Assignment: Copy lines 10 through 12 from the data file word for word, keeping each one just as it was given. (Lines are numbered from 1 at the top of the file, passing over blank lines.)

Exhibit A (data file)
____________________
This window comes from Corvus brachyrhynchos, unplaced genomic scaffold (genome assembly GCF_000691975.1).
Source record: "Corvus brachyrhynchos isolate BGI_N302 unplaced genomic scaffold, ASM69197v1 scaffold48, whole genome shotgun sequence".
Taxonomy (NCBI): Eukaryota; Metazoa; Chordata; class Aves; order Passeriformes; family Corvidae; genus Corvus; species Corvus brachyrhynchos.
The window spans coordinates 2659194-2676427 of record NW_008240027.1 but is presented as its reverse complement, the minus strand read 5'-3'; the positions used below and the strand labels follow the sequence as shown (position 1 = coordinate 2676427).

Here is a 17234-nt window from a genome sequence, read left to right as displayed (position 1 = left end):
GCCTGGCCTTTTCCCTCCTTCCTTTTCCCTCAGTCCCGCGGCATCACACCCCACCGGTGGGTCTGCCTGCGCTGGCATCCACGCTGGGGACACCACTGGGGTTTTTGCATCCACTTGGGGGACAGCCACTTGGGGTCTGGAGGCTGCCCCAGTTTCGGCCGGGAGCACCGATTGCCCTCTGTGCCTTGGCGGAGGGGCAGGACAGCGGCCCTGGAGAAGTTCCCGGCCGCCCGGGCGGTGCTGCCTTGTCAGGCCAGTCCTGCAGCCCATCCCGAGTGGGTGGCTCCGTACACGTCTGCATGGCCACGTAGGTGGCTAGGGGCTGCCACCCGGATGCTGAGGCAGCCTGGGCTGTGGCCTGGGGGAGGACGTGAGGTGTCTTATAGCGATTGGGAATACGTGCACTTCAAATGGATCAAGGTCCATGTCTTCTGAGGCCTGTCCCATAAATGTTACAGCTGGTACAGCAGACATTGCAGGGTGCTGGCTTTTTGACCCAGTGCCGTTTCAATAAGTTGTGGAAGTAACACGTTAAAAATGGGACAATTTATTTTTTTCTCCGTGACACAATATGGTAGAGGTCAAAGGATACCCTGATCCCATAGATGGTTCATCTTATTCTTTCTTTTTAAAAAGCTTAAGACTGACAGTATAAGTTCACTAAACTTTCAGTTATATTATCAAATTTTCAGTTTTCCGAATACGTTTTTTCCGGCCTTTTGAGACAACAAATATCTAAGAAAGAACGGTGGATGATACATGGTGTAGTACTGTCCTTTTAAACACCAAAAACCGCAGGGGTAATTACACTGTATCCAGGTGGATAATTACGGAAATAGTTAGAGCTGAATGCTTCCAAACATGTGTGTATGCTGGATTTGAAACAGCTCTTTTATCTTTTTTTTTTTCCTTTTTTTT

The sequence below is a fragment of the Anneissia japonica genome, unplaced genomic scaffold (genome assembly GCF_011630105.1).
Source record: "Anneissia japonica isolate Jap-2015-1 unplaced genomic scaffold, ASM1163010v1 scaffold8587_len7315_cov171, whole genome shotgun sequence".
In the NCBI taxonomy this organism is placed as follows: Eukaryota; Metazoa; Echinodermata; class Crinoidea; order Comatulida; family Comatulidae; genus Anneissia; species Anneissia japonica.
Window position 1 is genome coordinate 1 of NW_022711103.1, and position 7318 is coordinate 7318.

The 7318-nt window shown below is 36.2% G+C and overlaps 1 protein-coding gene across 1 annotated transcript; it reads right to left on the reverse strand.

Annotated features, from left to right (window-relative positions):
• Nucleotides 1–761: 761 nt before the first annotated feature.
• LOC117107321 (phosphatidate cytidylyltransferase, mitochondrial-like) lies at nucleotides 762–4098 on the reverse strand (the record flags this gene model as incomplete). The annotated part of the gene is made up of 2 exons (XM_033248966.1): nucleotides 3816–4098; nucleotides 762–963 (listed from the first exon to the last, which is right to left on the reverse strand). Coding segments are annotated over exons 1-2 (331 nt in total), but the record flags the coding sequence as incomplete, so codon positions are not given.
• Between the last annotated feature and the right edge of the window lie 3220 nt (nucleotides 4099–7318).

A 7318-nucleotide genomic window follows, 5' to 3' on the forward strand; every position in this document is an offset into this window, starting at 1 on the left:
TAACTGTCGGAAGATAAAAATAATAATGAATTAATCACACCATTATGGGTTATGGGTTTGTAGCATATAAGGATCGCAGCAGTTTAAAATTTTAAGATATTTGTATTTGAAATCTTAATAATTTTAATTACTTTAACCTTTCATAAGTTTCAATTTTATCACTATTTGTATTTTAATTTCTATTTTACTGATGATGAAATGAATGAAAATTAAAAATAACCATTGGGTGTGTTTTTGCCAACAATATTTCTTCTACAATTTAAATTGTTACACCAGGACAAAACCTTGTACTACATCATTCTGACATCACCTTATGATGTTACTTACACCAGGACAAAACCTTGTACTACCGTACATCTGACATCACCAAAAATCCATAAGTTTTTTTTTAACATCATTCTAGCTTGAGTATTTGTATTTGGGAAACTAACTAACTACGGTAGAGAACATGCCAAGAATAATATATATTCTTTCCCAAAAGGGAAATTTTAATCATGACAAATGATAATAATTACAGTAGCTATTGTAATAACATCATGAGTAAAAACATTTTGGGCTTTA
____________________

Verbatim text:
Window position 1 is genome coordinate 1 of NW_022711103.1, and position 7318 is coordinate 7318.

The 7318-nt window shown below is 36.2% G+C and overlaps 1 protein-coding gene across 1 annotated transcript; it reads right to left on the reverse strand.

Annotated features, from left to right (window-relative positions):